As I remarked in a review opener last year, the UK indie Bristol Spirits appears to have fallen somewhat out of fashion of late, and its releases are not held up as ecstatically as they used to be, nor are reviews of their products either forthcoming or swooned over the way they used to be (that may be a function of the current pandemic as well). However, neither that nor the somewhat moribund website of the company should be taken as an indicator of any loss of focus or lack of activity. Mr. John Barret, the owner, with whom I had a most enjoyable conversation this morning (he just so happened to be wandering past the phone when I called and picked it up) rather wryly remarked that they are simply too busy with the real world to pay too much attention to the digital one, and are going great guns with their aged rum program irrespective of whether online attention is paid to their offerings or not.
One of their older products, predating the pandemic, is a cane juice rhum produced at Labourdonnais Distillery on the island of Mauritius (see below for further details on the distillery and estate). The Indian Ocean island is the home of other well known names like New Grove, Lazy Dodo, Grays, St. Aubin, Chamarel — and somewhere around 2010 or so, Bristol Spirits imported some unaged white rum from the distillery, and bottled a part of it immediately. The rest was left to age: some, matured in sherry wood, was released as a five year old rum in 2015 and this year (2021) they are pushing out the remainder in a 10 year old I’d be quite interested in.
For now, let’s just stick with this one: a 43% column still distillate deriving from cane juice, unaged, unfiltered, white, from a distillery few would likely know much about unless it was from The Fat Rum Pirate’s 4½ star review of the Boutique-y Rum Company’s 5 year old, back in 2019.
What surprised me about the rhum (for so we shall term it since it can’t be called an agricole) was how much like a Cabo Verde grogue it was. The nose, for example, channelled some of that same almost easy, relaxed scents as, oh, the Barbosa. Nosing something like a dry white wine, it was redolent of freshly mown grass, green grapes and apples, sweet, light, and almost — but not quite — delicate. Cherries, raspberries and a touch of sour cider followed, as well as a sly hint of brininess after a few minutes. Overall, the aroma had a distinctly agricole vibe to it, which of course was unsurprising. I liked it a lot.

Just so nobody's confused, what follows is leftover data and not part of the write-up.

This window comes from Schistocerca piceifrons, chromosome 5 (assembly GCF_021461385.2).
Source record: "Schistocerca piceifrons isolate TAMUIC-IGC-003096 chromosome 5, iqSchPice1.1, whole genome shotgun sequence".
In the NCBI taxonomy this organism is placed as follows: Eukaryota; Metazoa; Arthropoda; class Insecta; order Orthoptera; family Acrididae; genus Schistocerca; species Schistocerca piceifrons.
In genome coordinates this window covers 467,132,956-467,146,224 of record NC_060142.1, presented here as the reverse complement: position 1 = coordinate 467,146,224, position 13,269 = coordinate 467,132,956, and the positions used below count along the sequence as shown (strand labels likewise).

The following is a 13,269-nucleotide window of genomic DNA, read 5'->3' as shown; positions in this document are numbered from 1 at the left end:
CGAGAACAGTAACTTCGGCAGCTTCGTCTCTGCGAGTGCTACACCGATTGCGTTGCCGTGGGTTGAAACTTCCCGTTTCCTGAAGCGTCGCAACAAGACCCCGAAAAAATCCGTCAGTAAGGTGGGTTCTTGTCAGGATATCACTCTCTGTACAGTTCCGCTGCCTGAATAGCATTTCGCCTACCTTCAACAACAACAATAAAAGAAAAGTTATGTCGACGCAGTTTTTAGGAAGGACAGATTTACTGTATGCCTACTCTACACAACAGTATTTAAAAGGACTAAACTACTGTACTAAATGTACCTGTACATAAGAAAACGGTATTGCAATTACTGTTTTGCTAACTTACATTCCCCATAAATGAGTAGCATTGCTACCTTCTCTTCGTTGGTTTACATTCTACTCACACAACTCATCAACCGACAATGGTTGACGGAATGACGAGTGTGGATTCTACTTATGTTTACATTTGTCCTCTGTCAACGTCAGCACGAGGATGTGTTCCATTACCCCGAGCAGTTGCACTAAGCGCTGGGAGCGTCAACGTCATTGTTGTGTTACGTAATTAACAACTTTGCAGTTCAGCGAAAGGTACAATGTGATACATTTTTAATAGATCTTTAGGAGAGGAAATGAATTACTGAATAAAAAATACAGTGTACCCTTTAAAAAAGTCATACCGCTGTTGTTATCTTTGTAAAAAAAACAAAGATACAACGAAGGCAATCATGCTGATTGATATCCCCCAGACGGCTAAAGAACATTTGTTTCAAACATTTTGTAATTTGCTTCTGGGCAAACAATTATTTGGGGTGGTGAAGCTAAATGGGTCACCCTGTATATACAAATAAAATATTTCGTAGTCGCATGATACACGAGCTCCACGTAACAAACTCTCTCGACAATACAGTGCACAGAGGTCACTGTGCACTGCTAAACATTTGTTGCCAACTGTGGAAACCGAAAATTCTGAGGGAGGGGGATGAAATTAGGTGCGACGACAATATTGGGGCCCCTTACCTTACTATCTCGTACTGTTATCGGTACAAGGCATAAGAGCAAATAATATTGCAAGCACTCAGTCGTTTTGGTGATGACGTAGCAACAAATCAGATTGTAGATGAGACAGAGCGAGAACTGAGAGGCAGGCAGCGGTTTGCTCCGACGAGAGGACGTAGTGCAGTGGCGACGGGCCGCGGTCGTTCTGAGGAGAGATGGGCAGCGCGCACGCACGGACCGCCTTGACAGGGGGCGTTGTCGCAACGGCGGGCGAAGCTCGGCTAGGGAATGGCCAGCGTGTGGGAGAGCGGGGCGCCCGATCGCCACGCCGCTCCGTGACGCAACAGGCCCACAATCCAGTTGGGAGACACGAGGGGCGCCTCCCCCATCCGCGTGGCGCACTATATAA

The taste hardly faltered, which was a relief since a great nose does not always a great palate make. At 43% ABV it remained approachable, and an easy sip – warm yet cheerfully spicy; I tasted sugar water, the slight tang of tinned pears in syrup, white guavas, pears, papaya, all overlaid with the crisp and tart freshness of green apples, a bite of bubble gum and again, that trace of wine and brine in equal measure, lending character to the whole. That doesn’t sound like it should work, but yeah, it really kind of does. The finish was nice and long, but here the complexity faded out and left mostly some fruity sugar water, which I accepted with as much grace as I could muster, the smell and flavours having so charmed me to begin with.
Now me, I like white rums. Not the over-filtered, clear, bland, anonymous and unaromatic cocktail fodder that clogs up far too many glasses, but clusterbombs of flavour like clairins or grogues, or the white lightning from Saint James, DDL, Depaz, Capovilla, Worthy Park, A1710, Issan, Savanna….well, the list is long, what can I say? Here’s another one to add to the list – it’s not fierce or feral, and doesn’t want to cause you pain. It is simply a compact and neat homunculus of a rumlet with oodles of flavour that dance and cavort across the senses, and one that I will remember with great fondness.
It occurs to me that it would probably retain all its charm and profile even if beefed up to a greater strength…however, I would argue that’s unnecessary, because it’s near perfect as a sipper exactly as it is, even if unaged. Mr. Barrett told me that Bristol never did really good business with it, and fell back to ageing the rest of their stock as a consequence. I think if more people had tried it when it was first released and whites had a better street cred at that point, then this Labourdonnais white wouldn’t have languished in the doldrums, but flown off the shelves. And in point of fact, as soon as this review goes up, I think I’m going to go looking for one myself.
- My thanks to Mr. Barrett who was courteous and polite and answered all my usual questions. Couldn’t help but mention I was a big fan ever since I’d had the amazing Port Mourant 1980 all those years ago.
- Outturn unknown
- From the other references I saw, the label seem to be misspelled and the distillery name is one word, not two
Labourdonnais is a distillery, of course, but is of relatively recent vintage, as are all such companies on Mauritius. In 2006 the law was relaxed to permit rum distillation – before that all sugar cane planted on the island had to be made into sugar, the prime export crop. As soon as this happened, the agricultural estate of Labourdonnais – home of the beautifully landscaped gardens and the famed Château de Labourdonnais – built a new distillery on their property, naming it Rhumerie des Mascareignes, and then renaming it La Distillerie de Labourdonnais in 2014, probably to line up with all the other agricultural and horticultural activities of the property for which it was better known. It has been making cane juice rum ever since, mostly white and lightly aged “amber” rums, but also exporting some bulk, primarily to Europe.